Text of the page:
If Mayor Bloomberg has his way, super-size portions of sugary drinks will go the way of cigarettes in restaurants. And that’s not a bad thing.
The mayor has a way of upsetting those who believe that government has no role to play in policing unhealthy private consumption. Critics charged that the mayor’s controversial ban on smoking in restaurants and bars would lead to an economic calamity, and, what’s more, showed that the mayor was just another operative in so-called “nanny-state” government. His insistence that fast-food outlets display the number of calories in their meals inspired more complaints about government intervention in private consumption habits.
Now, the mayor is targeting the purveyors of sugary drinks. Again there are cries of outrage from the live-and-let-live (or live-and-let-die) crowd who believe that elected leaders have no business telling the rest of us what we should drink, eat or smoke.
Here’s the problem: We all pay for the poor eating, drinking and smoking habits of our fellow citizens. That’s the mayor’s argument, and he’s absolutely right. If we as a society eventually pay for the costs related to obesity, diabetes and other ailments related to unhealthy choices, well, government has a responsibility to regulate sugar, tobacco and fat—and to inform consumers of the potential consequences of their habits.
Under the mayor’s proposal, those ubiquitous 20-ounce plastic bottles of your favorite soft drink—bottles that contain more than two servings of sugary pleasure—will be banned for sale in restaurants, movie theaters and other outlets. Venues that sell fountain drinks will be prohibited from using cups holding more than 16 ounces.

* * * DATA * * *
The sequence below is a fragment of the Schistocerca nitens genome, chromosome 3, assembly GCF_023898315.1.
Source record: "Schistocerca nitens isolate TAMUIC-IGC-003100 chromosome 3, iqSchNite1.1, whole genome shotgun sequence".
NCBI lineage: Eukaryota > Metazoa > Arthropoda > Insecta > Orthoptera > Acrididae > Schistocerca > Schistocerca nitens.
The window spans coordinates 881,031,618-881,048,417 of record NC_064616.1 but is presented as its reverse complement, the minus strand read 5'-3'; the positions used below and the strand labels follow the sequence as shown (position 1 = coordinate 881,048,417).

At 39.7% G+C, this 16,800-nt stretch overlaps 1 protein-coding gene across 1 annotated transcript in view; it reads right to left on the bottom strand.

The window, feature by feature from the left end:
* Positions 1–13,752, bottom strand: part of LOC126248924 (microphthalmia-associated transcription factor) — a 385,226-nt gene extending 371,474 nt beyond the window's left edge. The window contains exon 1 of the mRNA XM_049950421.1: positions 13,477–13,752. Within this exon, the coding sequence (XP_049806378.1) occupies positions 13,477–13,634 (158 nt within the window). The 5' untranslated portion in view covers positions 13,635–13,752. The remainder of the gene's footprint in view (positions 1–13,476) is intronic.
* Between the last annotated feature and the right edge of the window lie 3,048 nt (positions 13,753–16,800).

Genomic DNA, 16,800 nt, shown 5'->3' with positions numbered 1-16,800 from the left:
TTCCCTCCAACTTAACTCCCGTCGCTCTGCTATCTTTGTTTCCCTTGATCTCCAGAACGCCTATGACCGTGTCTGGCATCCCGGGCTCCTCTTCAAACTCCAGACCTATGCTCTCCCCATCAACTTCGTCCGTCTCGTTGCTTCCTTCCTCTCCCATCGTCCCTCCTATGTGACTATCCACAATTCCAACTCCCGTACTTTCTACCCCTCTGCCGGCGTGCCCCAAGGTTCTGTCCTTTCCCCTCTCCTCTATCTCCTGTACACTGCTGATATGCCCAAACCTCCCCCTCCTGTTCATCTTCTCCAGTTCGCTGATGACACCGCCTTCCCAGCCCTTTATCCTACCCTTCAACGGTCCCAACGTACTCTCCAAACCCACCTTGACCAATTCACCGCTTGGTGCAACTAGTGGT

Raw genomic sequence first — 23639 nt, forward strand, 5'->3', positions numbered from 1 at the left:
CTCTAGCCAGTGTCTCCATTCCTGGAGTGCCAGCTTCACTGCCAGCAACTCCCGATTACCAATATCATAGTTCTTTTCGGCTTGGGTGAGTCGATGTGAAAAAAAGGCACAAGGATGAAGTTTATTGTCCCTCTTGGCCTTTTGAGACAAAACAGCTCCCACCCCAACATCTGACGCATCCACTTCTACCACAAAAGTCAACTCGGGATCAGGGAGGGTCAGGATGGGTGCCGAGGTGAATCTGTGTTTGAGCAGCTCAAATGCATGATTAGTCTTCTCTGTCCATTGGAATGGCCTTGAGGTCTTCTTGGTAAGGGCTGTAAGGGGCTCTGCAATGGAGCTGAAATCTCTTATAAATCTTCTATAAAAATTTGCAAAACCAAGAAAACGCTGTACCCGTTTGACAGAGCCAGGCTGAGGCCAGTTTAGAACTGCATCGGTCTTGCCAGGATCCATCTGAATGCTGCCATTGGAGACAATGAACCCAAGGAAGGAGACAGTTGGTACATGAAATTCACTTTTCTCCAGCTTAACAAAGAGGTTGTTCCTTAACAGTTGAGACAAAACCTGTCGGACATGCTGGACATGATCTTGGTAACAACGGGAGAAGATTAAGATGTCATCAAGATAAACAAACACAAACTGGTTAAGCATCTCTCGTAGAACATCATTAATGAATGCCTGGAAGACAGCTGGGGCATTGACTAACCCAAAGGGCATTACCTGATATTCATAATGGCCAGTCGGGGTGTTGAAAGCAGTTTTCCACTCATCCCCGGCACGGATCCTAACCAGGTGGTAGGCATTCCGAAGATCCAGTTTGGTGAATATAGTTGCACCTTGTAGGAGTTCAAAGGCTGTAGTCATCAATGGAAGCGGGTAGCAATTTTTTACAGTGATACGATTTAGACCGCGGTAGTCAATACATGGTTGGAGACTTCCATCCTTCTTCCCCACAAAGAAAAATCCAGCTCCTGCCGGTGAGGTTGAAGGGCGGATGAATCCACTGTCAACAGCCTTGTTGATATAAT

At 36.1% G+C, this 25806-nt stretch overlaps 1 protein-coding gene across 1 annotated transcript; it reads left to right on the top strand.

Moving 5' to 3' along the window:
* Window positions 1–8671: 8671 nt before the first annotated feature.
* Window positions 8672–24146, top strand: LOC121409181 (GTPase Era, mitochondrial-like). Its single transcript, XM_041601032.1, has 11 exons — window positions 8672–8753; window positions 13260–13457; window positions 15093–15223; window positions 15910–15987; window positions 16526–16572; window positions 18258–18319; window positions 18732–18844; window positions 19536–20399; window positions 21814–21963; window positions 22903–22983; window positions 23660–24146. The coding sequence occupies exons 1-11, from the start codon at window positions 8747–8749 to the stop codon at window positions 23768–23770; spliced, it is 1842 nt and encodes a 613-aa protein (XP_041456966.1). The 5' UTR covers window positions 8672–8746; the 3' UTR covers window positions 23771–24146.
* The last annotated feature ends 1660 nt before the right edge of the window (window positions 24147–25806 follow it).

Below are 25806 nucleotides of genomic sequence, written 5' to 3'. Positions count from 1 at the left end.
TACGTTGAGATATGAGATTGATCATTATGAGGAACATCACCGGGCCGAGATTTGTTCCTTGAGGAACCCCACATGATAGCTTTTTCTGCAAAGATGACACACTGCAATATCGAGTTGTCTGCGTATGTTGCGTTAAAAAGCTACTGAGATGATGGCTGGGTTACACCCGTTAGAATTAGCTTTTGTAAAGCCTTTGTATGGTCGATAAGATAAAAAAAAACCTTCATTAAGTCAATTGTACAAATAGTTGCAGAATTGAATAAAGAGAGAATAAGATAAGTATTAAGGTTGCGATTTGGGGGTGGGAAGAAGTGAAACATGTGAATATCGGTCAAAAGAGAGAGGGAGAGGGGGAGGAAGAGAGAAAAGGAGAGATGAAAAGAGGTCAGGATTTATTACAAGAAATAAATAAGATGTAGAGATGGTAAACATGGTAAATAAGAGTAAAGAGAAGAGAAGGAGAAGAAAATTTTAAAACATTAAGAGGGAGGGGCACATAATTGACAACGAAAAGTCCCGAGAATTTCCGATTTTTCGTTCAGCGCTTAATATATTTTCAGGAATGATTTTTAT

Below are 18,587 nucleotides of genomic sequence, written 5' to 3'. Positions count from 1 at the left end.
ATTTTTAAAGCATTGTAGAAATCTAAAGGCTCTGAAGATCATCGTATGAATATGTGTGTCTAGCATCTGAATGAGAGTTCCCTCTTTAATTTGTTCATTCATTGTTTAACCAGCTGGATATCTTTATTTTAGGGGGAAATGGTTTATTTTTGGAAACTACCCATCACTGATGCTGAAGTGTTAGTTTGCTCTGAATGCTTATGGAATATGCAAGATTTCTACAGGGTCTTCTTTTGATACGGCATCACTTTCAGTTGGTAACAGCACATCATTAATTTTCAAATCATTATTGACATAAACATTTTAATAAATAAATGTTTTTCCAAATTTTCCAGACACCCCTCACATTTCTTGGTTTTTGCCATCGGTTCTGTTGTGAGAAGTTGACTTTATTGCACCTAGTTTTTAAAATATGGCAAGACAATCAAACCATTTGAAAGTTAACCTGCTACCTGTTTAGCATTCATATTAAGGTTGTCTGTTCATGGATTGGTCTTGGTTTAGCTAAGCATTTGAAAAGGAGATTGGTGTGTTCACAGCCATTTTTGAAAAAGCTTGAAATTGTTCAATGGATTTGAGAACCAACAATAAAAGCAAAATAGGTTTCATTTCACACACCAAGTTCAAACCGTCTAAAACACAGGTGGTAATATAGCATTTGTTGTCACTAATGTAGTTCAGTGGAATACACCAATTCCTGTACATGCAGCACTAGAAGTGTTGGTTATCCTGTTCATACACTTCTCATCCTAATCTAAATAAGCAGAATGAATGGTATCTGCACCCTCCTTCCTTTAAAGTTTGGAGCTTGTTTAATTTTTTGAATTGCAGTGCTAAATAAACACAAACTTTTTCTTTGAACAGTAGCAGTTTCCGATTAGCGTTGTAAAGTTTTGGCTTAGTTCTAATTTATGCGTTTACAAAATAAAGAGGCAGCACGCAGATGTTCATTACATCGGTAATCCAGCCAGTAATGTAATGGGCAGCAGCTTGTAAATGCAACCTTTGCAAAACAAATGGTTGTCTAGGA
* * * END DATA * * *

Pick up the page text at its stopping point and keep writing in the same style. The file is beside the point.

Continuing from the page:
The beverage industry responded by claiming that Mr. Bloomberg’s health department has an “unhealthy obsession” with soft drinks. But it’s not the product itself that the mayor wishes to regulate. It’s the size of the container.
Not long ago, most soft drinks came in 12-ounce cans or 16-ounce bottles. Eventually, however, the beverage industry supersized its offerings. You don’t have to be a public health expert to speculate that there may be some connection between supersize soft drinks and the nation’s spike in diabetes rates and obesity.
Let’s remember, too, that the prime consumers of soft drinks are children—and it’s common knowledge that children are fatter today than they were in the past, and far too many of them are now developing diabetes.
We all will pay a price for this public-health crisis. That’s why Mr. Bloomberg is, in fact, obsessed with finding a solution. “New York City is not about wringing your hands,” he said. “It’s about doing something.”
During his tenure as mayor, Mr. Bloomberg has done something about smoking. He has done something about calling attention to high-fat, sodium-laced fast food. And now he’s doing something about the size of sugar-laden drinks consumed by children.
Some obsessions actually are quite healthy.
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